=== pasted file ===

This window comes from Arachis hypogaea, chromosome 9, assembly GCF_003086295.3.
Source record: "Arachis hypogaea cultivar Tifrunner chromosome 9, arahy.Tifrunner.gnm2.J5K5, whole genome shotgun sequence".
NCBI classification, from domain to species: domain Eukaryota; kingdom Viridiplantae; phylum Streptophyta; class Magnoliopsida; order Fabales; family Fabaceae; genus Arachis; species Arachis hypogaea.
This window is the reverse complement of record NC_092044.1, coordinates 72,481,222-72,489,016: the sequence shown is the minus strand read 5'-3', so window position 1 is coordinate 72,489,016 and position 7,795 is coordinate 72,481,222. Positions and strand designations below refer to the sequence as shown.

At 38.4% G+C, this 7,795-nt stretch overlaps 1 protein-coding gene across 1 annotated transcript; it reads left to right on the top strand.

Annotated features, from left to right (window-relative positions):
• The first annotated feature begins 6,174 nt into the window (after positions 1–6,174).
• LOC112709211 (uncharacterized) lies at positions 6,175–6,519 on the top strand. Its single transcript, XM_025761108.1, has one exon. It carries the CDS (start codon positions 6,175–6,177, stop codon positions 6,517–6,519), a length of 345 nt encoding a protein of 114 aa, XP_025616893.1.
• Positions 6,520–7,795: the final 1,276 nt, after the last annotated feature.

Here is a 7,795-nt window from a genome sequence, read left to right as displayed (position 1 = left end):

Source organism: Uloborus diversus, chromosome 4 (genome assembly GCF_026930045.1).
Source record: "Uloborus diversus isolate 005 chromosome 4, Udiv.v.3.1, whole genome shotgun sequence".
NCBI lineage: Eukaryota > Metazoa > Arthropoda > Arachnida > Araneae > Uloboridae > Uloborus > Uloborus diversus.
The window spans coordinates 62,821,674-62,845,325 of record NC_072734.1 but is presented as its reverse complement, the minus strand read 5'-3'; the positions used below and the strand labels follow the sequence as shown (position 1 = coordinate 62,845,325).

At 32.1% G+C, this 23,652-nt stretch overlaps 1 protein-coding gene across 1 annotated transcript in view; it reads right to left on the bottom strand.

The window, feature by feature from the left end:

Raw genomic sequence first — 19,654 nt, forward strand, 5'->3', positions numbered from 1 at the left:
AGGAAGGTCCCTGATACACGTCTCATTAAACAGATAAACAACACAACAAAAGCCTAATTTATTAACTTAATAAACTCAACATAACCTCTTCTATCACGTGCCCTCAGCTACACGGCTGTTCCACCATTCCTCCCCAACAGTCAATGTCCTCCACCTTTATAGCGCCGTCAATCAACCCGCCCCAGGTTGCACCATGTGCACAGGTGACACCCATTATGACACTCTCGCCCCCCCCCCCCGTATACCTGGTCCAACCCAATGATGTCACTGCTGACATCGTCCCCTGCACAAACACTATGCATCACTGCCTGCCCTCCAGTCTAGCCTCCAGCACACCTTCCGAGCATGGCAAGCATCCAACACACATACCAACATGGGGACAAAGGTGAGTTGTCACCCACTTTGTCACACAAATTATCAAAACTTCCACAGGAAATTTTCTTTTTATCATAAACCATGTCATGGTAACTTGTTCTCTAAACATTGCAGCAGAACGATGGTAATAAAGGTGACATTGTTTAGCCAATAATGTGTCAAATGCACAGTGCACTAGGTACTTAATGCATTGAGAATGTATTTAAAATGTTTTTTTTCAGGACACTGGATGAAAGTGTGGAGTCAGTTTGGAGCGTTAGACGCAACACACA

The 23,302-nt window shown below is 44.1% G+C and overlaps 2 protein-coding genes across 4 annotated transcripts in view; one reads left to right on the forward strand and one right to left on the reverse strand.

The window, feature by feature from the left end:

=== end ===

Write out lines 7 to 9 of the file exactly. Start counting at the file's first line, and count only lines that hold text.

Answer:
• The first annotated feature begins 6,174 nt into the window (after positions 1–6,174).
• LOC112709211 (uncharacterized) lies at positions 6,175–6,519 on the top strand. Its single transcript, XM_025761108.1, has one exon. It carries the CDS (start codon positions 6,175–6,177, stop codon positions 6,517–6,519), a length of 345 nt encoding a protein of 114 aa, XP_025616893.1.
• Positions 6,520–7,795: the final 1,276 nt, after the last annotated feature.